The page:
So, this is probably the reason why both the flash cache read and write hits got initially accumulated under the cell flash cache read hits statistic, but later on this seemed to get “fixed”, so that the read hits only showed read hits and the flash write hits were not accounted anywhere. You can test this easily by measuring your DBWR’s v$sesstat metrics with snapper for example, if you get way more cell flash cache read hits than physical read total IO requests, then you’re probably accumulating both read and write hits in the same metric.

Let’s look into a few different database versions:

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Posted in Exadata, Oracle | 4 Comments

Hard Drive Predictive Failures on Exadata

This post also applies to non-Exadata systems as hard drives work the same way in other storage arrays too – just the commands you would use for extracting the disk-level metrics would be different.

I just noticed that one of our Exadatas had a disk put into “predictive failure” mode and thought to show how to measure why the disk is in that mode (as opposed to just replacing it without really understanding the issue ;-)

SQL> @exadata/cellpd
Show Exadata cell versions from V$CELL_CONFIG....

-------------------- -------------------- -------------------- ---------- ---------- ---------- ---------- ---------- ----------- ---------- ----------
FlashDisk           normal                      183         23          8
FlashDisk           not present                 183         23          8                     3
FlashDisk           normal                      366         23         16
FlashDisk           normal                      366         23         16
HardDisk            normal                    20489       1863         11
HardDisk            warning - predictive       1863       1863          1          1
HardDisk            normal                    22352       1863         12
HardDisk            normal                    22352       1863         12

So, one of the disks in storage cell with IP has been put into predictive failure mode. Let’s find out why!

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When do Oracle Parallel Execution Slaves issue buffered physical reads – Part 2?

In the previous post about in-memory parallel execution I described in which cases the in-mem PX can kick in for your parallel queries.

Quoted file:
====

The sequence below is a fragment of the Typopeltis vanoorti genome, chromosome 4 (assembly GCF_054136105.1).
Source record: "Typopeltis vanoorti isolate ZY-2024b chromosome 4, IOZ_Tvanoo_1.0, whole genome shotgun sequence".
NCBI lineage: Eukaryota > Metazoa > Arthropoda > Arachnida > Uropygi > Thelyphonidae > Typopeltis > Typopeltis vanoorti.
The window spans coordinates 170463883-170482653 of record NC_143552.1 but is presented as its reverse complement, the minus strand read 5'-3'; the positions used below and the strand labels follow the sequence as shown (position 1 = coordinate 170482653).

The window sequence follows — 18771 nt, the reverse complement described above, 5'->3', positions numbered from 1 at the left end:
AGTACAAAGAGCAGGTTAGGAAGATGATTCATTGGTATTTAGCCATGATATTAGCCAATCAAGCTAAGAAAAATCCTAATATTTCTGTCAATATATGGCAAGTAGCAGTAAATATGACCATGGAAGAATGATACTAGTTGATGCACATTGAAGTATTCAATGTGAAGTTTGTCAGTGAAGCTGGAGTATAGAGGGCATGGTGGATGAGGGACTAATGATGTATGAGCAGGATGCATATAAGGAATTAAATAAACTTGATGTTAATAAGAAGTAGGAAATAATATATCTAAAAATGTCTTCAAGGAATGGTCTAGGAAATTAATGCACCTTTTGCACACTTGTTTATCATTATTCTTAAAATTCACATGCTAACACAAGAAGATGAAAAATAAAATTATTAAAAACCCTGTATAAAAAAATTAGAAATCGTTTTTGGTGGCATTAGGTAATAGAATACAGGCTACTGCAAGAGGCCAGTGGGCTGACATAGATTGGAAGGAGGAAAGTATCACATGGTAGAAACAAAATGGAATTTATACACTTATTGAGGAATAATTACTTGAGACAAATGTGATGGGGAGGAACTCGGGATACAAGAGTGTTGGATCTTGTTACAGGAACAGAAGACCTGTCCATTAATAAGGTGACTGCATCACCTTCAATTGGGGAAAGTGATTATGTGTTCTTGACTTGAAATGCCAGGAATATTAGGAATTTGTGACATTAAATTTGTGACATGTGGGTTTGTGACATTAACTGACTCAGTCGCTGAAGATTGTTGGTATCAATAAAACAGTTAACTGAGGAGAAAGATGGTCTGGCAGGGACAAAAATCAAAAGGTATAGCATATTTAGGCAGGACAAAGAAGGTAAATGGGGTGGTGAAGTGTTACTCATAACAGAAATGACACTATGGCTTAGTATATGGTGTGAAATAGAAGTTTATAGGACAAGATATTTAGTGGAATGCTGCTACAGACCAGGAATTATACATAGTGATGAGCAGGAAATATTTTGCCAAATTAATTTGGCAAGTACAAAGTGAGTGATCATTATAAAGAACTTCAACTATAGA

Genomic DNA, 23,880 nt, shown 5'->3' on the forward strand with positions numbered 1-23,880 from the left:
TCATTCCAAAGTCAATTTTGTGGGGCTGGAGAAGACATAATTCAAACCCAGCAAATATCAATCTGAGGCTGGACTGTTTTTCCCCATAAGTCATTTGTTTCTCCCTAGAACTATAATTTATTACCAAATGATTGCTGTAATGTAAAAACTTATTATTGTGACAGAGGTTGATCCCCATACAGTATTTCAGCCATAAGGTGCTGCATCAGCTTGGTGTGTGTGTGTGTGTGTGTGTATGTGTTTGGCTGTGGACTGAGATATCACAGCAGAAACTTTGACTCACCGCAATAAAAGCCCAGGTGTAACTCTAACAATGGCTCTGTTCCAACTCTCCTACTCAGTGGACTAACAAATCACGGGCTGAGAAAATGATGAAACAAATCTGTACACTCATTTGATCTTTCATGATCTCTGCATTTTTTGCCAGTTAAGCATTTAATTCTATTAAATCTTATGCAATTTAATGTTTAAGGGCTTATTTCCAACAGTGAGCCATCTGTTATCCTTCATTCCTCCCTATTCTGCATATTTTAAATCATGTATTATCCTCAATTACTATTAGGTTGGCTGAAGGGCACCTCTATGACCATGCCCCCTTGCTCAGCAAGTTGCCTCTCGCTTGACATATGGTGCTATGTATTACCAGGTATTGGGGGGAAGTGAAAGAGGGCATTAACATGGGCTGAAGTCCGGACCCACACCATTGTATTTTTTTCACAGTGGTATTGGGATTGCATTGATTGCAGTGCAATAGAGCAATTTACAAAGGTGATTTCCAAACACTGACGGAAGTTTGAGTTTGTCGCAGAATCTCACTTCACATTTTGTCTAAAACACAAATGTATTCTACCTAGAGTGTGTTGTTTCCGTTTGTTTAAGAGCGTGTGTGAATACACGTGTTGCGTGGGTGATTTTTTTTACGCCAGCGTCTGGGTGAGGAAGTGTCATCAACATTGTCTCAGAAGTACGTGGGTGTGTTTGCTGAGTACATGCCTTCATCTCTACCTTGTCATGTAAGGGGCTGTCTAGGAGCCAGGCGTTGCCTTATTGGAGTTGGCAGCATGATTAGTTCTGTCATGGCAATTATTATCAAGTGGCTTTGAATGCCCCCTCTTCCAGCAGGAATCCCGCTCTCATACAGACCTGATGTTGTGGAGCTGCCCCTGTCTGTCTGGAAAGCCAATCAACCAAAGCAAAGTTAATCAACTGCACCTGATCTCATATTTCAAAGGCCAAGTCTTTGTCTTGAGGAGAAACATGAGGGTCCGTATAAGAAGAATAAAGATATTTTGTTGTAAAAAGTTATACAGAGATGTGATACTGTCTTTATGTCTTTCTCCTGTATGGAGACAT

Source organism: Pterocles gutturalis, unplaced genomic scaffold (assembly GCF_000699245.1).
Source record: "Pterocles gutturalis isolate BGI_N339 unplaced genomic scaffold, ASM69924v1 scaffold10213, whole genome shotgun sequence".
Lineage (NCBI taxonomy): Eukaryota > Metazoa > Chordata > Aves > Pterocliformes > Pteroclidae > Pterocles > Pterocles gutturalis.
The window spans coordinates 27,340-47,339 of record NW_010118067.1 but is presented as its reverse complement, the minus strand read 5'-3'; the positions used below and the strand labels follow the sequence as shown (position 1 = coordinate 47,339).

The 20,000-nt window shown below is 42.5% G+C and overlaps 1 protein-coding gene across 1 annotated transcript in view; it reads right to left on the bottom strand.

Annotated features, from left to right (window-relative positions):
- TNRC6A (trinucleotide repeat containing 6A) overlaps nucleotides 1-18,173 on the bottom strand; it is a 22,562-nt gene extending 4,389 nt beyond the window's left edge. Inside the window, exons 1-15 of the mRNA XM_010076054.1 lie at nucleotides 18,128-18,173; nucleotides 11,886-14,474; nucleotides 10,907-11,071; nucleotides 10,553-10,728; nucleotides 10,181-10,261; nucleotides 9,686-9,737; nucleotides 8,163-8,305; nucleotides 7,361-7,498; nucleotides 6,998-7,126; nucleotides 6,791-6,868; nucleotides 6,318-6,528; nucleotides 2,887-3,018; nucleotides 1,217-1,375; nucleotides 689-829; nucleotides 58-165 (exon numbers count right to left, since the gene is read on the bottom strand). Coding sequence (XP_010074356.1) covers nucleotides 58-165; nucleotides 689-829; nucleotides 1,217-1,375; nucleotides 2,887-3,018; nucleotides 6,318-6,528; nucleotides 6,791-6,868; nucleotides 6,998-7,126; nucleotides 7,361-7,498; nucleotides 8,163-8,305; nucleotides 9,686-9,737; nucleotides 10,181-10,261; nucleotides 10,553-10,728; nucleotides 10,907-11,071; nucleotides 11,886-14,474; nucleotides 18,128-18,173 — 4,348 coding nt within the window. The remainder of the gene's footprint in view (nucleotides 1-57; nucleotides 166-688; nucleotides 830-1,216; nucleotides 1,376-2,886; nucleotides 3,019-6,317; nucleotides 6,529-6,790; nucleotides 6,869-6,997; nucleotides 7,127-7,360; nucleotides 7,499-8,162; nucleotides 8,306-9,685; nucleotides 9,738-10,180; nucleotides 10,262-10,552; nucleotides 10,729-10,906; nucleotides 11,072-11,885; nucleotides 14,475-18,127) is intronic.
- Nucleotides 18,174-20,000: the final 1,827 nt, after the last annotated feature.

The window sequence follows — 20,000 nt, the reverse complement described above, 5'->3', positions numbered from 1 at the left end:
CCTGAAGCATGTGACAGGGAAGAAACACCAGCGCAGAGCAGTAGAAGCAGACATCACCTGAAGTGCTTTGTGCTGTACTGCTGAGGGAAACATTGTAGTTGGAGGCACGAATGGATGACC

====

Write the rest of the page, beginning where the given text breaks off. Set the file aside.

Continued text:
A few years ago (around Oracle and Exadata X2 release time) I was helping a customer with their migration to Exadata X2. Many of the queries ran way slower on Exadata compared to their old HP Superdome. The Exadata system was configured according to the Oracle’s “best practices”, that included setting the parallel_degree_policy = AUTO.

As there were thousands of reports (and most of them had performance issues) and we couldn’t extract SQL Monitoring reports (due to another issue) I just looked into ASH data for a general overview. A SQL Monitoring report takes the execution plan line time breakdown from ASH anyway.

First I ran a simple ASH query which counted the ASH samples (seconds spent) and grouped the results by the rowsource type (I was using a custom script then, but you could achieve the same with running @ash/ashtop "sql_plan_operation||' '||sql_plan_options" session_type='FOREGROUND' sysdate-1/24 sysdate for example):

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Posted in Exadata, Oracle | 4 Comments

When do Oracle Parallel Execution Slaves issue buffered physical reads – Part 1?

This post applies both to non-Exadata and Exadata systems.

Before Oracle 11.2 came out, it was true to say that Oracle Parallel Execution slaves always do direct path reads (bypassing buffer cache) when doing full segment scans. This should not be taken simplistically though. Even when you were doing full table scans, then yes the scanning was done with direct path multiblock reads – but if you had to visit other, additional blocks out of the scanning sequence, then these extra IOs were done with regular buffered reads. For example, next row piece fetching of chained rows or or undo block access for CR reads was done with buffered single block reads, or even buffered multiblock reads, if some form of prefetching kicked in.

In addition to that, random table/index accesses like index range scans and the following table block fetches are always done in a buffered way both in serial and parallel execution cases.

Starting from Oracle 11.2 though, Oracle parallel execution slaves can also do the parallel full segment scans via the buffer cache. The feature is called In-Memory Parallel Execution, not to be confused with the Oracle 12c upcoming In-Memory Option (which gives you a columnar, compressed, in-memory cache of your on-disk data).

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Posted in Exadata, Oracle | 1 Comment